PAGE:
Māyopādhir jagadyonih sarva jñātvādi lakṣaṇaḥ, parokṣya śabalaḥ satyādya ātmakas tat padābhidhaḥ (72). Tat means That. ‘That’ means Ishvara, the God of creation who wields maya as His instrument of action through the sattva guna of maya, the shuddha sattva pradhan of prakriti. By this, Brahman reflected through the pure sattva of prakriti becomes the creation, the sustenance and the dissolution of the universe in Himself. God becomes the creator, destroyer, the preserver, and everything connected with the world by His transcendence on the one hand and His immanence in the world on the other hand. As God is not exhausted in this world, He is transcendent. But as He is present in every atom of creation, He is also immanent. He is omniscient: sarva jñātvādi lakṣaṇaḥ. Sarva jñātvādi means omniscience, omnipotence and omnipresence. God is all-pervading, so we call Him omnipresent. He is all-knowing, so we call Him omniscient. He is all-powerful, so we call Him omnipotent.
To the jiva, Ishvara appears as a remote object, impossible of accession—impossible even to conceive in the mind. The remoteness of Ishvara is the result that follows from the consciousness in the jiva operating through its own finitude. Because of the location of the individual in that structure of finitude, consciousness operating through that finitude makes it a single entity located somewhere, and Ishvara is made to appear as a universal, remote existence beyond space and time. So the Ishvara of this character as described here is the indicative meaning of the word ‘tat’ in that statement tat tvam asi, Thou art That.
Pratyak parokṣatai kasya sadvitīyata pūrṇatā, virudhyete yatas tasmā llakṣaṇā saṁpra vartate (73). The identity of Ishvara and jiva is difficult to explain because of their dissimilar characters. Remote is Ishvara; immediately experienceable is jiva. There is a second to the individual finitude; there is no second to Ishvara. These are the dissimilarities observable in Ishvara and jiva. How could one be the same as the other? The identity of these two can be explained only by analogies, illustrations.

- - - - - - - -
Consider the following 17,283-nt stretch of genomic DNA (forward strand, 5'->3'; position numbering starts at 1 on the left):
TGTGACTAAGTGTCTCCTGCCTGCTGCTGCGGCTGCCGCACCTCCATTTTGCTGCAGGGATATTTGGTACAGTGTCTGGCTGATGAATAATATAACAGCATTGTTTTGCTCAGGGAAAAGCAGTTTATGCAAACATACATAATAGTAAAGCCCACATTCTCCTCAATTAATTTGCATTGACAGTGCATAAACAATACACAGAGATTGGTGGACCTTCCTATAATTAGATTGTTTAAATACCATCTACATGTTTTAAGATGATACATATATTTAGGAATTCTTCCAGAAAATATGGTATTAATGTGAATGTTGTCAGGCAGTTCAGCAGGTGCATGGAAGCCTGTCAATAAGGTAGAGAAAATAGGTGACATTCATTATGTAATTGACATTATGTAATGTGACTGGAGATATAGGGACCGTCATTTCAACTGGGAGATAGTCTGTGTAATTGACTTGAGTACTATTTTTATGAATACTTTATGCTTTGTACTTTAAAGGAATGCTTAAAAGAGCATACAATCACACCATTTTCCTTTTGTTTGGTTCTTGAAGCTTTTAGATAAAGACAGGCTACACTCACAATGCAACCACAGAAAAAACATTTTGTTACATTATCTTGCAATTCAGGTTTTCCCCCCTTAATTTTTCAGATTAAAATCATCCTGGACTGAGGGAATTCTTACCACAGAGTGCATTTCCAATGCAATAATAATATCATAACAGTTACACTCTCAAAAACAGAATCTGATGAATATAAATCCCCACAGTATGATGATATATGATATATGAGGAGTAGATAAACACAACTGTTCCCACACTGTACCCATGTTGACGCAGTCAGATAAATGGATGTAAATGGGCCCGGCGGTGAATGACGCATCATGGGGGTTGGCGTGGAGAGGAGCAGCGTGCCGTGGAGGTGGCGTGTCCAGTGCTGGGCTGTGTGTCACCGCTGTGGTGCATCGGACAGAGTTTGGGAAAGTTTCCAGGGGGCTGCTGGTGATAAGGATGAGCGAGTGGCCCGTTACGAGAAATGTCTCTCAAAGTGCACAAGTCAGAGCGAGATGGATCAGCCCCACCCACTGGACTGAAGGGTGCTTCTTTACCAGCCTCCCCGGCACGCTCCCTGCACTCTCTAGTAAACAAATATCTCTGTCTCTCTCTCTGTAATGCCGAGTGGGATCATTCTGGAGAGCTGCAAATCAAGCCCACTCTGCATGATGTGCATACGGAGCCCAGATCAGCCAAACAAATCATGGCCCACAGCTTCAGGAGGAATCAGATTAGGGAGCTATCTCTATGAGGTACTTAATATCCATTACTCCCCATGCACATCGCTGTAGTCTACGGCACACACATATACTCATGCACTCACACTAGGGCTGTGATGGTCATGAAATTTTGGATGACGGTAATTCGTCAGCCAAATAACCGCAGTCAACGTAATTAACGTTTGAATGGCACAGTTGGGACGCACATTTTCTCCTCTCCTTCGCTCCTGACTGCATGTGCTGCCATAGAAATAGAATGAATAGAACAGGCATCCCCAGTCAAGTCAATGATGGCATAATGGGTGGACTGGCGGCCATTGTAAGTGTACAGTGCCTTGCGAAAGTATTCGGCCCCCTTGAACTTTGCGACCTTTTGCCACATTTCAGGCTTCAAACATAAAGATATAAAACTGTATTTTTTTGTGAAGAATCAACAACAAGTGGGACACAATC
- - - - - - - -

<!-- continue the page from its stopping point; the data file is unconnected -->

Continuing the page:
One of the illustrations is called bhaga-tyaga-lakshana. The definition of an object is metaphorically possible in three ways. “There is a village on the Ganges.” Sometimes we make statements of this kind. We know that a village cannot be on the Ganges, because the Ganges is water. What we actually mean is that the village is on the bank of the Ganges. We reject some word and add another word in coming to a correct apprehension of the meaning of that statement. This way of understanding the meaning of a sentence where we reject something and add something else is called jahat-lakshana. In Sanskrit, the word ‘jahat’ means ‘abandoning something’. The word ‘Ganges’ has to be abandoned because the village cannot be on the Ganges. It has to be implied that the village is on the bank, jahat.
There is another way of speaking where we do not abandon some word, but simply add something non-existent, such as when we say “umbrellas are going”. When we say “umbrellas are going”, we actually mean that people holding umbrellas are going. But we make statements such as “the caps are going”, “the umbrellas are going”, “the red is running”. It means the red horse is running. We add one word which was absent. This is ajahat, which means non-abandoning but actually taking in some other word. These are the two ways of describing two different types of expression—jahat-lakshana and ajahat-lakshana.
The third way is jahat-ajahat-lakshana, where we abandon something and, at the same time, take something else—as is the well-known example of someone being the same person who was seen a long time ago in some other place and is now seen here at this place, with such a difference of space and time. We abandon the limiting characters of space and time, and then we say this is that person.